Ferry companies have said they will hold sailings to ensure people can travel and say those who miss their crossing because of the traffic will be put onto alternative crossings.

P&O Ferries earlier refused to comment on reports some ferries had been leaving empty or with very few customers on board.

The company said in a tweet: "Rest assured we'll get you on your way as soon as you pass the checks."

Ferry operator DFDS Seaways said additional services had been added to help late-running customers. It said it would put delayed customers on the first available sailing free of charge at check-in.

'Completely unacceptable'

France has been under a state of emergency since last November, when terror attacks in Paris left 130 people dead and has tightened its border checks accordingly.

The port said it raised concerns over French staffing levels with the UK government earlier this week, which was brought up with its French counterparts.

No problems have been reported at other major ferry ports and there are no delays on Channel Tunnel services but people have been told it will take 90 minutes to check in due to extra security procedures.

Image copyright Kent Police
Image caption Kent Police have started to give out water to motorists trapped on the motorway

Dover MP Charlie Elphicke said people caught in the chaos were owed an apology, blaming poor management and a lack of forward planning.

"For Dover to once again be plunged into traffic chaos is completely unacceptable," he said.

"The Department for Transport and Home Office knew there would be heightened security checks in place in France. They should have been prepared. They weren't."

Shadow home secretary Andy Burnham said the government had been "caught ill-prepared once again".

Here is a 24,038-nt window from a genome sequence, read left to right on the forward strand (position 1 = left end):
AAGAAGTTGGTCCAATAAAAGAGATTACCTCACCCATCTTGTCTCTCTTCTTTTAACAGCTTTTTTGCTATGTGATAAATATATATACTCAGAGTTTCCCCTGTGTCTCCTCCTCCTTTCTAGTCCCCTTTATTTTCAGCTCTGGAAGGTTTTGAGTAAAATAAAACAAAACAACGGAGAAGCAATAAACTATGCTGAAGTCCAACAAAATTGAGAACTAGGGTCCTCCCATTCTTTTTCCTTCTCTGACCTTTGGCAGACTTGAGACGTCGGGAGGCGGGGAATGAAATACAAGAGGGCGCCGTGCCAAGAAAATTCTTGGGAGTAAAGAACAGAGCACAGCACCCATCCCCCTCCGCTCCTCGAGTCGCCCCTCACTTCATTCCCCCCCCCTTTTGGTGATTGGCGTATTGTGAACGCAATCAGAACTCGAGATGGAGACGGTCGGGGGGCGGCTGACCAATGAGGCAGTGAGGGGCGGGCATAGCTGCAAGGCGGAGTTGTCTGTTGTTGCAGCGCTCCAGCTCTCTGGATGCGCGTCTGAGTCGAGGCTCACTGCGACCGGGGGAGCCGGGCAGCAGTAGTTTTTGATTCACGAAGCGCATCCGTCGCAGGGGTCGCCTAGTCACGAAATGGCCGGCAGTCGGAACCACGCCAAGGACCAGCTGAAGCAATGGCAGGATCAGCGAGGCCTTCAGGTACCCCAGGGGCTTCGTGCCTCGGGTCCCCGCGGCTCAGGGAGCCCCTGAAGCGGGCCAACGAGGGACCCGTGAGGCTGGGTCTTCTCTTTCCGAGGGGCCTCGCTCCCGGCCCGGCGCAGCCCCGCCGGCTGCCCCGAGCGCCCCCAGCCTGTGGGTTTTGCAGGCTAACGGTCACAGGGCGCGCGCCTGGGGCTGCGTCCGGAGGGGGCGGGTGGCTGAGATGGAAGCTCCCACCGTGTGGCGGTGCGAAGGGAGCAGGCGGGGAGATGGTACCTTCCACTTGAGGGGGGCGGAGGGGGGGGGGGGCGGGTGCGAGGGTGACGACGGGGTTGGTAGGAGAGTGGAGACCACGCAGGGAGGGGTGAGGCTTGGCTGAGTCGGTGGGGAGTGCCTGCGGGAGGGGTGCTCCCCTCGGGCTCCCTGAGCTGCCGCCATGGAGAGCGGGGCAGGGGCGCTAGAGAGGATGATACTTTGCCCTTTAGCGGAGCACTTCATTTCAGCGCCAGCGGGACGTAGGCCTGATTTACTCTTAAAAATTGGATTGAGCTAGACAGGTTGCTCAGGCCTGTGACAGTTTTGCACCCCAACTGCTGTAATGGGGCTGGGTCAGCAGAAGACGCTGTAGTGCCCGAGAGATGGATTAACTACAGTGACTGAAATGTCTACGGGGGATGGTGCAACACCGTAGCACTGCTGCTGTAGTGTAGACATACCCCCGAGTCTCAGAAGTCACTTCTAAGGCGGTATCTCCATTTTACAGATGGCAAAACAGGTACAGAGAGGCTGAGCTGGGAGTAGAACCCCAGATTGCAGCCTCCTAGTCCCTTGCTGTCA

"This can't carry on and it certainly can't happen again," he said. "Ministers must take action to assist the thousands of holidaymakers who, through no fault of their own, are now stranded. It's the beginning of the busiest holiday period and the government cannot allow this to continue."

Local resident Bronwen Page said no-one appeared to be taking overall responsibility for the situation.

She said: "Listening to BBC Radio Kent, I was utterly disgusted at the response in our county. I went to my local supermarket and picked up 20 crates of water and handed out the water."


Those stuck in the queues have been voicing their frustration.

Jessica said: "We have moved about one-and-a-half miles in 11 hours, an absolute disgrace.

"We have a three and four-year-old with us, I'm pregnant as well and still have some morning sickness and with people using the side of the road as a toilet the whole thing is really unpleasant."

Joerg Walther, who is trying to get home to Frankfurt, said his family had resorted to eating the scones and chocolates they had bought as gifts but were heartened when a local man came along and handed out pizza and fizzy drinks.